At 2:45 AM, Anonymous dekay said...

In general what you may want to look at:

http://www.edwardtufte.com/
http://groups.google.com/group/comp.text.tex/browse_frm/thread/bf32d29202c23a11/53f335c517aede5c?q=thesis&rnum=1#53f335c517aede5c
http://presentationzen.blogs.com/
http://www.infosthetics.com/

Just focus on the point you want to make (and don't include more than that in the graph).

 
At 10:13 AM, Blogger Ms.PhD said...

Yes, I do. Unfortunately I can't get out of being a postdoc unless I publish a couple more papers.

re: making gels look ugly just so people will believe you... I used to be one of these people. Unfortunately my gels would take up pages and pages of space if I showed the whole thing, and there's nothing to show- I finally learned how to run a relatively clean western (she says, hoping not to jinx the ones she has to develop today!). But yes, I am with you on the blobs. Nicely put.

Let her call herself Dr- it's probably a phase and she'll get over it when she realizes nobody else does it. Most of us went through a short phase of self-glorification when we first graduated, because really, what do you have to show for yourself besides the letters of your degree? Call her 'hey you'- that's what I do with people when I can't actually figure out what to call them. Start your emails with just "hi". Email etiquette leaves lots of room for flexible professionalism.

Dekay, I read Edward Tufte's book(s) a few times over the years and mostly I find them too abstract for what I want to know. I can easily see why one way of presenting one type of data is better than another. My issues are mostly with layout, and not the LaTeX sort (and it's not a thesis I'm writing, though that one link would have been useful about 5 years ago when I was). I'm going to have to read the presentation blog more, although I tend to do better with talks than with papers. And the infosthetics thing looks marvelously cool! I love the handshake bracelet info-exchanger! Totally Jetsonian.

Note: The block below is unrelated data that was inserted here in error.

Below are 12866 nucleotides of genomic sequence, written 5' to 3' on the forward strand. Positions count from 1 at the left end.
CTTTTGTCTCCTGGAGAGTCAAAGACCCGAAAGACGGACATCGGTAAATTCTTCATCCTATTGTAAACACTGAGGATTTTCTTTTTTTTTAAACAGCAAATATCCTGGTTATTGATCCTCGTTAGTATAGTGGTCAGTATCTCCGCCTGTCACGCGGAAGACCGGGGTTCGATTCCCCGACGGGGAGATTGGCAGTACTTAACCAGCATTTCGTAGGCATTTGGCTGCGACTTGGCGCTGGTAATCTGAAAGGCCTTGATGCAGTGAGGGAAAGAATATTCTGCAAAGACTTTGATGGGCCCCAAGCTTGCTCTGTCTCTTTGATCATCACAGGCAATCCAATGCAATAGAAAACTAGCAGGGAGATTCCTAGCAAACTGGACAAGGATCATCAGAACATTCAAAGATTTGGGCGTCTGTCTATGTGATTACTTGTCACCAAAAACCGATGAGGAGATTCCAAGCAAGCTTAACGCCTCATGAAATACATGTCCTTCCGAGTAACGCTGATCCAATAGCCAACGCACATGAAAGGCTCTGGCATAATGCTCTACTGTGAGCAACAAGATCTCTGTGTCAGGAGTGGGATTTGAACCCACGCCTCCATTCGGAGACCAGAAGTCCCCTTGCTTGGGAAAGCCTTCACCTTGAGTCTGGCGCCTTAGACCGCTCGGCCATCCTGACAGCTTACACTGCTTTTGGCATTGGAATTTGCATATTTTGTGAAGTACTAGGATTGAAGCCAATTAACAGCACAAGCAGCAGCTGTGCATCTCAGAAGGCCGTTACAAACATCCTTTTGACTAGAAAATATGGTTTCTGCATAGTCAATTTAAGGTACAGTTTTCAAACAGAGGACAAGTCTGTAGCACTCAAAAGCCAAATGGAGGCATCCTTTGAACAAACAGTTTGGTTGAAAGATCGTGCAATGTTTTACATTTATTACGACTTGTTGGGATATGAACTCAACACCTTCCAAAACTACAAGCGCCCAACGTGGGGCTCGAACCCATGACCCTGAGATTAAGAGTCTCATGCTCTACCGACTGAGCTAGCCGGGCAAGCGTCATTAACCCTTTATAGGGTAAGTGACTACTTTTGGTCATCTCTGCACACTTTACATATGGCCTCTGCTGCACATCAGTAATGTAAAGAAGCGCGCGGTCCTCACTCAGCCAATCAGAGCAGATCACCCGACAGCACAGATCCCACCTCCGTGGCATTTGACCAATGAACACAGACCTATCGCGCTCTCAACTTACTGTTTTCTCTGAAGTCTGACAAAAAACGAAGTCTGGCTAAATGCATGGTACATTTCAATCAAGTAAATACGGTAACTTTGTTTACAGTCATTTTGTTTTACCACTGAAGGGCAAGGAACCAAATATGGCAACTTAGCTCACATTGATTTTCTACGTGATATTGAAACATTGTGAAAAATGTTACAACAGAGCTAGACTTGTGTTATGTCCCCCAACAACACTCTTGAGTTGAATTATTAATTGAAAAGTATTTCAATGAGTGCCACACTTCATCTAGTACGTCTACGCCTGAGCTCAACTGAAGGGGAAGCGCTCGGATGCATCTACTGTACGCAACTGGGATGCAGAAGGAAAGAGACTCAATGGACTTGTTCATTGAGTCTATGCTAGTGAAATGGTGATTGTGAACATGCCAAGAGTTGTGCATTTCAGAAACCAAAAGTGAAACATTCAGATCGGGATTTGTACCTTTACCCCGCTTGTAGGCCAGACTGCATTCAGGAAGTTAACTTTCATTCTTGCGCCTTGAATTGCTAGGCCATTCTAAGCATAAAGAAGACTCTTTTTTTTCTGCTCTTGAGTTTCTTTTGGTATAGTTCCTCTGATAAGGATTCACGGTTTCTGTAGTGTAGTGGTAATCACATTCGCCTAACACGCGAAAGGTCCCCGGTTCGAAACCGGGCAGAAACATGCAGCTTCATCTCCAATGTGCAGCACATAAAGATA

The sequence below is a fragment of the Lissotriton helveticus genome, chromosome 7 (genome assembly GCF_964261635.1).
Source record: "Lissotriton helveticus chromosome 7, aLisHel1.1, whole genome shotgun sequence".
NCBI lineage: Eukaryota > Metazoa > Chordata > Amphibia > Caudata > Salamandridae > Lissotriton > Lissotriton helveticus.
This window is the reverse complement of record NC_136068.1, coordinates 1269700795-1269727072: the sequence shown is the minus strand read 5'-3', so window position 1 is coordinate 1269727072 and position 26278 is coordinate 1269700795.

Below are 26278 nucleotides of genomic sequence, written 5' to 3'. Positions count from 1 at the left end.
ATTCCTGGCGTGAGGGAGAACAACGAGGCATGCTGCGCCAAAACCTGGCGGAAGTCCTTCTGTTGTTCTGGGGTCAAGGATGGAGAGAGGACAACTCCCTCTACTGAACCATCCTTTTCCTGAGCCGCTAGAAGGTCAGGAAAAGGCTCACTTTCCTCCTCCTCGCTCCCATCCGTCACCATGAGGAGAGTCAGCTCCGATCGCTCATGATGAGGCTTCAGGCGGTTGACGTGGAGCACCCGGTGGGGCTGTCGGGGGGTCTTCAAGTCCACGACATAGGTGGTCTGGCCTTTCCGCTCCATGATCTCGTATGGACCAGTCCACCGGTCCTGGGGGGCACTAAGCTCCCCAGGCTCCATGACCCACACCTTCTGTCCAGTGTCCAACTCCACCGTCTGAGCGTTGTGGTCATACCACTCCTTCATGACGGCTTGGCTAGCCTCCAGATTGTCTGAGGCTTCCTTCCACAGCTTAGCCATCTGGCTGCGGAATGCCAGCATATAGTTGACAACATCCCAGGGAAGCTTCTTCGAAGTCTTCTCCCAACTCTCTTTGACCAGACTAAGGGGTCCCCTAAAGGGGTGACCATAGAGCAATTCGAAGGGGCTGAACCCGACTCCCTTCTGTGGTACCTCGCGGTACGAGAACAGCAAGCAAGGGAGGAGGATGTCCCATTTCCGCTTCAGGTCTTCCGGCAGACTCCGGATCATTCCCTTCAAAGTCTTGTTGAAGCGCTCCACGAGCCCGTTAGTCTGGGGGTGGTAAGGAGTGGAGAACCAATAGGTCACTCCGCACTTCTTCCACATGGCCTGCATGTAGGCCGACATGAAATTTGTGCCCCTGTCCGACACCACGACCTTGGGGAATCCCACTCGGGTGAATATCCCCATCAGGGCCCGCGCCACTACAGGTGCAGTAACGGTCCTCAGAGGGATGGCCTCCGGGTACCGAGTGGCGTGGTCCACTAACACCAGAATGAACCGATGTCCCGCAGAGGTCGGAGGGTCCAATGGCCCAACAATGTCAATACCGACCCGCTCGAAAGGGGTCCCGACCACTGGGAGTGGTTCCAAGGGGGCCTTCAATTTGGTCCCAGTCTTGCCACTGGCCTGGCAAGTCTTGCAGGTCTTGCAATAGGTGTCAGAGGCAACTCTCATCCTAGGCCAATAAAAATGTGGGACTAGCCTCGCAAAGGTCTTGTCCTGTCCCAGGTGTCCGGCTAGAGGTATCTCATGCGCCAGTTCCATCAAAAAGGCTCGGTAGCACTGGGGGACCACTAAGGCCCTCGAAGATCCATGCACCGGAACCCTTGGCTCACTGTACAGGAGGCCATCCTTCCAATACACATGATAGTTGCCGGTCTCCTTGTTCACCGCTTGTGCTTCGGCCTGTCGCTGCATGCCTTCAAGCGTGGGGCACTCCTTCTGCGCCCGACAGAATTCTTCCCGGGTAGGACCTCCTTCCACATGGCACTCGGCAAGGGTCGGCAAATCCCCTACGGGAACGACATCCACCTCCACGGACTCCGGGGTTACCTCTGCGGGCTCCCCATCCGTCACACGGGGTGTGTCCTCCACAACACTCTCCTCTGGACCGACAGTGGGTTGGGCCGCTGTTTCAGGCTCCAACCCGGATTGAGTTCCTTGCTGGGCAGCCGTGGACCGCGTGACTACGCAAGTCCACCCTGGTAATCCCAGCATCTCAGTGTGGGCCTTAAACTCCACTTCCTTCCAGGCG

Re: focusing on the point, I think that's the problem. I put off writing this paper for so long, now I've accumulated a lot of information that should go in but I'm not always sure where to put it. I always have this problem of not knowing when to stop until I've gone a little past where I should have exited the highway.

Emphasizing the major points while not excluding the minor ones (or worse, overemphasizing the minor ones) is quite a balancing act, and I don't think I'm very good at it.

Writing-wise, I can eventually get there if I go through enough drafts, because I like revising writing, always have. Drafting and revising figures, on the other hand, is way up there with getting my toenails pulled out. I guess I should just view it the way I do writing, and keep ripping them apart and reorganizing, but it's really laborious.

I think I want somebody to give me a cookbook of rules to help me set up the layout from the beginning so it doesn't come out looking kludged. And I don't want to have to wade through Edward Tufte's books to get the recipes.

 
At 1:03 PM, Anonymous Anonymous said...

Sound like anyone (or everyone) you know ?

"Egghead: A person of spurious intellectual pretensions, often a professor or the protégé of a professor. Fundamentally superficial. Over-emotional and feminine in reactions to any problem. Supercilious and surfeited with conceit and contempt for the experience of more sound and able men. Essentially confused in thought and immersed in mixture of sentimentality and violent evangelism. A doctrinaire supporter of Middle-European socialism as opposed to Greco-French-American ideas of democracy and liberalism. Subject to the old-fashioned philosophical morality of Nietzsche which frequently leads him into jail or disgrace. A self-conscious prig, so given to examining all sides of a question that he becomes thoroughly addled while remaining always in the same spot. An anemic bleeding heart.

 
At 1:05 PM, Blogger alamode said...